1 cup rhubarb, chopped into ½-inch pieces

*Slice small strawberries in half. For larger berries, cut into 3 to 4 slices, about ¼-inch thick.

For the cake:
1 ½ cups all-purpose flour
1 tsp baking powder
½ tsp baking soda
½ tsp salt
½ cup unsalted butter, softened
1 cup granulated sugar
2 large eggs
1 tsp pure vanilla extract
1 cup buttermilk

For the whipped cream:
1 cup heavy cream
2 to 3 Tbsp granulated sugar
½ tsp pure vanilla extract

mint for garnish, optional

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Directions:

1. Pre-heat the oven to 350°F. Grease a 9-inch cake pan with butter and set aside.

2. Melt the butter in a small saucepan over medium heat. And the sugar and stir with a wooden spoon until the sugar melts, about 3 minutes. Remove from the heat and carefully whisk in the vanilla and heavy cream until smooth. If needed, return to low heat, whisking, until smooth. Pour the caramel into the prepared cake pan. Carefully arrange the strawberries, cut-side down, on top of the caramel. Pack the strawberries closely together as they may shrink after baking. Sprinkle in about a third of the rhubarb to fill in any gaps between the berries.

3. Sift together the flour, baking powder, baking soda, and salt. Set aside.

4. In the bowl of a stand mixer (or a large mixing bowl using a hand mixer), mix the butter and sugar together on medium speed until light and fluffy. With the mixer on medium-low, add the vanilla and eggs, one at a time. Stop the mixer and scrape down the bowl.

5. Add half of the flour mixture and mix to combine on low. Stream in the buttermilk until incorporated. Add the remaining flour and mix until just combined. Stop the mixer and fold in the remaining rhubarb.

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6. Tip the batter into the pan, on top of the strawberries. Smooth out the top of the cake and bake for 40 to 45 minutes, or until a toothpick inserted into the centre of the cake comes out clean. Allow the finished cake to rest for 10 minutes. After 10 minutes, run a thin knife around the inside edge of the cake pan. Place a large cake plate on the top of the cake pan, and very carefully (using oven mitts) flip the cake plate and cake pan upside-down. Remove the cake pan and allow the cake to continue to cool.

7. Meanwhile, whip the cream and sugar together with a whisk (by hand or electric) until medium peaks. Add in the vanilla and whisk again until combined.

8. Serve the cake with a dollop of whipped cream and a fresh sprig of mint, if desired.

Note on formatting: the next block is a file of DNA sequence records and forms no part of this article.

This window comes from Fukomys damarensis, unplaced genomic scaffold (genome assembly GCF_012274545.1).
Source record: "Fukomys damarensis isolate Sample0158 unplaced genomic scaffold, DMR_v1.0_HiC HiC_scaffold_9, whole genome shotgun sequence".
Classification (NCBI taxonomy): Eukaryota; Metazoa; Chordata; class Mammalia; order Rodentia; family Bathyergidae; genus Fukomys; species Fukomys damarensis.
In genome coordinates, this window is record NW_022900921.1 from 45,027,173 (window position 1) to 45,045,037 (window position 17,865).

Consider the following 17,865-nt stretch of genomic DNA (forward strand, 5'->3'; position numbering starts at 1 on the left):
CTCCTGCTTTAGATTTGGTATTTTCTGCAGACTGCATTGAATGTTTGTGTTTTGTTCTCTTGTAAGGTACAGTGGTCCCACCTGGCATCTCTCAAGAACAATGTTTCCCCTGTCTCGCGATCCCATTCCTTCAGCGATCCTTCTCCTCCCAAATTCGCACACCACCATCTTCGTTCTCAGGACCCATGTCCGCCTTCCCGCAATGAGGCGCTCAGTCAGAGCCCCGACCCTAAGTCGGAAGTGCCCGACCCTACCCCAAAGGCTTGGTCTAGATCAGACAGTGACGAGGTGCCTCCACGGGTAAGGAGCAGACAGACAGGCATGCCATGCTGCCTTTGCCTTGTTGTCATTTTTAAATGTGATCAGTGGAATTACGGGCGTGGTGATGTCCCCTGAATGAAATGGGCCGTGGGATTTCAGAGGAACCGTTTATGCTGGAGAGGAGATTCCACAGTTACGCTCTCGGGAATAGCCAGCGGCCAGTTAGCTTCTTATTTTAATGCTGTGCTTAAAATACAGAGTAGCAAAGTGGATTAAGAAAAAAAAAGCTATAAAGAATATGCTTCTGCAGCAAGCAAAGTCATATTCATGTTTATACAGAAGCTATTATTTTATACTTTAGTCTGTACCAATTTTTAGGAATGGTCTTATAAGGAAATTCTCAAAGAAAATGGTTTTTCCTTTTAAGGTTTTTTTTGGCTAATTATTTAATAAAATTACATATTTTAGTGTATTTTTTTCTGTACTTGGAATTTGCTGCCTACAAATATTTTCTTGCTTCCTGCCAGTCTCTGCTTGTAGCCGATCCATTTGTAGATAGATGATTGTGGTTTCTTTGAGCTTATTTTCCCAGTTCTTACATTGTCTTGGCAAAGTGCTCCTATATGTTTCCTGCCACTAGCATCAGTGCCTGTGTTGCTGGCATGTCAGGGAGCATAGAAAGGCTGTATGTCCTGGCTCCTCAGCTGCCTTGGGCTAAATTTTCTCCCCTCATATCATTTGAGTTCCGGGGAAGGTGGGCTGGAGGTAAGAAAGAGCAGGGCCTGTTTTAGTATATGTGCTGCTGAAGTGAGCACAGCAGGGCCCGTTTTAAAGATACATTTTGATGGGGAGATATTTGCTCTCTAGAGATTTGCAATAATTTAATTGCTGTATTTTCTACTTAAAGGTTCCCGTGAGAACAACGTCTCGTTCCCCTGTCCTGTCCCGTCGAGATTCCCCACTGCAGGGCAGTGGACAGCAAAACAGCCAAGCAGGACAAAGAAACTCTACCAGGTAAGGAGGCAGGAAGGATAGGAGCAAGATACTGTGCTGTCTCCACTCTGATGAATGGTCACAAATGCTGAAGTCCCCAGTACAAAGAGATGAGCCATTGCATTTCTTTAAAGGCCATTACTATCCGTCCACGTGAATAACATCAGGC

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Looking for more delicious strawberry treats? Try our 45 Best Strawberry Desserts to Celebrate Summer.

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How to Master Cottage Meal Planning Like a Pro

When it comes to the dog days of summer, all we want is a little R&R at the cottage. And, of course, we want to eat well while we’re there, but who has time to slave over a hot stove when that gorgeous lakeside dock and campfire are calling? Take the hassle out of hustling to the cabin with these easy ideas for cottage meal planning that will have you relaxing and enjoying delicious dishes, from morning to night, in no time at all.

Map Out Your Staples

Some people are all about breakfasts and brunch, while others like to nibble in the morning and then enjoy a heartier lunch. Figure out your group’s style of eating and plan around that. Maybe it’s easier to let everyone fend for themselves with some toast or cereal at breakfast, and then throw some burgers on the grill at lunch. Or if your group is a big mid-morning brunch type, plan some easy but delicious brunches that don’t require a lot of heavy lifting, like this Italian Sausage and Egg Bake, or this Blueberries and Cream French Toast Bake that only takes 10 minutes to assemble and you can do it the night before.

Figure Out Your Star Recipes

Once you’ve got your staples out of the way, then it’s time to focus on a few cottage-worthy recipes that make you salivate. Not every meal has to be a big affair, but if you can find a couple of star courses to spatter into your overall menu, you’ll definitely feel like you’re eating like royalty. Just don’t confuse slaving over a hot stove with a great meal; when looking for your star recipes, go with elevated classics that are simple to prepare, like Giada’s herb-infused Pasta Primavera, or opt for a drool-worthy, no-cook salad like the Ina Garten’s Arugula with Prosciutto and Burrata salad.

Make Friends with Make-Ahead Meals

After a breezy morning on the lake or a lazy afternoon spent dockside, what’s better than heading inside and pulling out a meal that’s already prepared? Try to plan for a few of these delicious timesaver options, especially for a quick lunch or snack. Whip up some of this one-pot Broccoli with Bow Ties and Peas or Giada’s Orzo Salad to keep in the fridge for when your hunger strikes. For dessert, it doesn’t get much cozier than this Make-Ahead Apple Crisp

Use Up Freezer Meals

We’re always looking for easy weeknight dinners at home, which means we like to prep lots of delicious freezer meals in advance. If that sounds like you, why not just bring one or two of those freezer meals up with you to the cottage? If you have a short drive, you can just pop them in the freezer when you get there, or if it’s a long haul the meal could make an easy opening-night entrée to enjoy after you’re done unpacking. No freezer meals on hand? Consider making some in advance – that way, your freezer will be stocked for when you get home too, making this one a double win!